DavidHM: So you agree with what I said. British Justice is the best in the world. By your definition, and mine, it is the 3rd world (and many 2nd & 1st world countries too)that needs to bring up their standards to those in the UK. I have travelled extensively in the world and I can honestly say that I feel the safest in the UK and which is why I prefer to remain here. (Eg. You only need to meet one corrupt policeman abroad to realise the excellence our Police Force.) My description of the instant justice meted out abroad was intended to allow people that allthough our systems here may not always be perfect, they are far better than those in 3rd world countries.
British justice - DavidHM
I do agree. Sorry, I'm so used to Daily Mail letter writers using those terms sarcastically that I'm not used to those sentiments being expressed sincerely. (Especially in the wee small hours when I've just got back from a party with an open bar)
British justice - volvoman
BTW - Whilst I feel that justice here is limited I do agree it's still better than in many paces. Whilst travelling and working abroad I discovered that there appeared to be one law for foreigners and another for everyone else in most countries. In Tunisia for example we were routinely stopped by the police for non-existant motoring offences, left in the middle of nowhere and then expected to make our own way back to base (often many miles away) to get the money to pay the fine and collect the vehicles from wherever the police decided they wanted to dump them, if indeed they'd agree to tell us!

In Abu Dhabi the police just locked up 2 geophysicist colleagues of mine, no questions asked. Apparently the papers they were provided with by the authorities there weren't correct (how would we know that ?) and it was deemed to be their fault automatically. Fines levied, fines paid, no documentation/records, our friends released after a night in a hell hole ! No, British justice is far from being the worst but it isn't getting any better I'm afraid !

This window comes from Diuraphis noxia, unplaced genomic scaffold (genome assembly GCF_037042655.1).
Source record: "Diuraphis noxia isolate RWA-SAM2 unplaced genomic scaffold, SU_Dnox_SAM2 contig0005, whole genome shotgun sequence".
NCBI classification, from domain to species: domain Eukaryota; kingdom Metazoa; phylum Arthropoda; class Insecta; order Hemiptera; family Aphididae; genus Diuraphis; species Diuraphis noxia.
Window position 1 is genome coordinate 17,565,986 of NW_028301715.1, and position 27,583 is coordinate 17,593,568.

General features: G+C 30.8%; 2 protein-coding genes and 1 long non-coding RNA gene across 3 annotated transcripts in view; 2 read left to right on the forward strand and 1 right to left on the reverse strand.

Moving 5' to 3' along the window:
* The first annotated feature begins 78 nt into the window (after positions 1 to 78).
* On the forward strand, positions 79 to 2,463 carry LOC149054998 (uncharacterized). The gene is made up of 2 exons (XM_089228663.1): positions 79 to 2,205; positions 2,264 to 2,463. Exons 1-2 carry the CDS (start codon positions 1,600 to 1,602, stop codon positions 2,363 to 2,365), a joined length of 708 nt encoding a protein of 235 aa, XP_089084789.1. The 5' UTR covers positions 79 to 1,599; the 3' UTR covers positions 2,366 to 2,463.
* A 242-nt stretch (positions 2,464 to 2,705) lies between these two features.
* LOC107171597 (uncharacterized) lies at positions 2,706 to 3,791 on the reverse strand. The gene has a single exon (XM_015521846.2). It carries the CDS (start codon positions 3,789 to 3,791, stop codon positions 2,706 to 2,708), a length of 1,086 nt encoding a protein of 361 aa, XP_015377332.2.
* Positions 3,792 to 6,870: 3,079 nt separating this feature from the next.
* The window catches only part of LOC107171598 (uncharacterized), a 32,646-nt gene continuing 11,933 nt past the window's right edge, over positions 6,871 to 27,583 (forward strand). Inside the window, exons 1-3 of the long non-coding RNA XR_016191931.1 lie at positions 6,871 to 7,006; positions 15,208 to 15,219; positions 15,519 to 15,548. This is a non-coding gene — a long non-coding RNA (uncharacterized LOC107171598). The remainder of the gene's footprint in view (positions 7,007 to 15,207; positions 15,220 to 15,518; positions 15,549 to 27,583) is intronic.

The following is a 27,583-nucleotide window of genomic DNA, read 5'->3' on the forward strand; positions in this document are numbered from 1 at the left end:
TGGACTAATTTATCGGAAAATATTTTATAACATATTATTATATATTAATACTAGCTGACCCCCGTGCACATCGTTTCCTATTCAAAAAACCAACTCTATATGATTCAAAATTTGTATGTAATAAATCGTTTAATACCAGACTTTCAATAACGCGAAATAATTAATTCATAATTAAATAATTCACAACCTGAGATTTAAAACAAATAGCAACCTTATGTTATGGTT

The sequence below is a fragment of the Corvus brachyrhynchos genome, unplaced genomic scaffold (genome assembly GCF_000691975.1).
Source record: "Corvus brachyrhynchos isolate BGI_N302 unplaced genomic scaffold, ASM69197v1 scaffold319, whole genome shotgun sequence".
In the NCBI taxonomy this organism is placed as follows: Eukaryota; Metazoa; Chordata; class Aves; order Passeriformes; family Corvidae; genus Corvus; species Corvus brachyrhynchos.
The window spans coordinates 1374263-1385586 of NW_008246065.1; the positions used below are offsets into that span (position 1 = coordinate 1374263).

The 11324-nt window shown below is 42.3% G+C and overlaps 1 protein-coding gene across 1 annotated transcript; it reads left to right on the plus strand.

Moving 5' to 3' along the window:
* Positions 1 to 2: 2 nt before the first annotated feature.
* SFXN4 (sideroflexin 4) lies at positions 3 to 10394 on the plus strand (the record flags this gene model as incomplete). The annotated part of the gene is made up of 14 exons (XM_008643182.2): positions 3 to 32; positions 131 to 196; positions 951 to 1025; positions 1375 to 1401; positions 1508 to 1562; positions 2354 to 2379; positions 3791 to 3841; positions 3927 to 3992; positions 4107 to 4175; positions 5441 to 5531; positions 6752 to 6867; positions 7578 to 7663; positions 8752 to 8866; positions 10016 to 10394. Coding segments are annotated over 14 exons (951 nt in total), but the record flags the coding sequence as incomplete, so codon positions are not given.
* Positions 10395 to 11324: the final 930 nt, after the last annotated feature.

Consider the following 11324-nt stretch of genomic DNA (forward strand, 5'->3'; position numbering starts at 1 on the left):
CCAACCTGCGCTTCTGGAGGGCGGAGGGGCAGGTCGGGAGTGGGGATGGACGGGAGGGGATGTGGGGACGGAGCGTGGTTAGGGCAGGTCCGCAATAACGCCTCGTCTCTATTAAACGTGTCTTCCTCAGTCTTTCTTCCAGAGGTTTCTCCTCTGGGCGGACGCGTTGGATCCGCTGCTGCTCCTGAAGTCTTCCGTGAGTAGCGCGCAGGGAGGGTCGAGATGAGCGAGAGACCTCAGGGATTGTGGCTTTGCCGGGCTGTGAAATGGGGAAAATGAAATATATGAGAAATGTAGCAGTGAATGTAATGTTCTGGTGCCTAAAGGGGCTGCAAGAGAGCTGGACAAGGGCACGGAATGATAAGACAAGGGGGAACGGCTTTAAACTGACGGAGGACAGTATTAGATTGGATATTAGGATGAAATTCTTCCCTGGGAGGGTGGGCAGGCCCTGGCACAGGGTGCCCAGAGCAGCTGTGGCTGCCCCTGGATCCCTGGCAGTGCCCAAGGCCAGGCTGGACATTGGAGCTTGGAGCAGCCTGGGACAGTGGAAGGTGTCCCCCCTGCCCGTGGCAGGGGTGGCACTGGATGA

British justice - volvoman
Trouble is there seem to be more and more circumstances in which the system is applied in reverse - guilty until proven innocent ! In such cases, the accusers benefits from the full protection of the law whilst the innocent 'accused' either gets wrongly banged up or suffers in public before being cleared and left to live with the mud still clinging on and their lives/careers in tatters.
British justice - Mark (RLBS)
Lets try and keep it motoring related please.
British justice - Pugugly {P}
Yes, defence lawyers fight on behalf of the criminals. All
...... ....... .....
same as ignoring those of the innocent.



The whole basis of my professional life.....I always assume innocence,next week it could be me speaking to a brief when my cloned car was clocked somewhere doing something serious....! Sometimes you know that someone's innocent or not, sometimes its a definate maybe and sometimes is a definate no. Basically whilst not wishing to sound idealistic I still believe in Justice...it does happen that the guilty are rightly convicted and the innocent get found so. But the basis of any just system is that now and again the guilty will be found not guilty - what disturbs me is wehn the innocent are convicted, now that's a sign of a bad system of justice.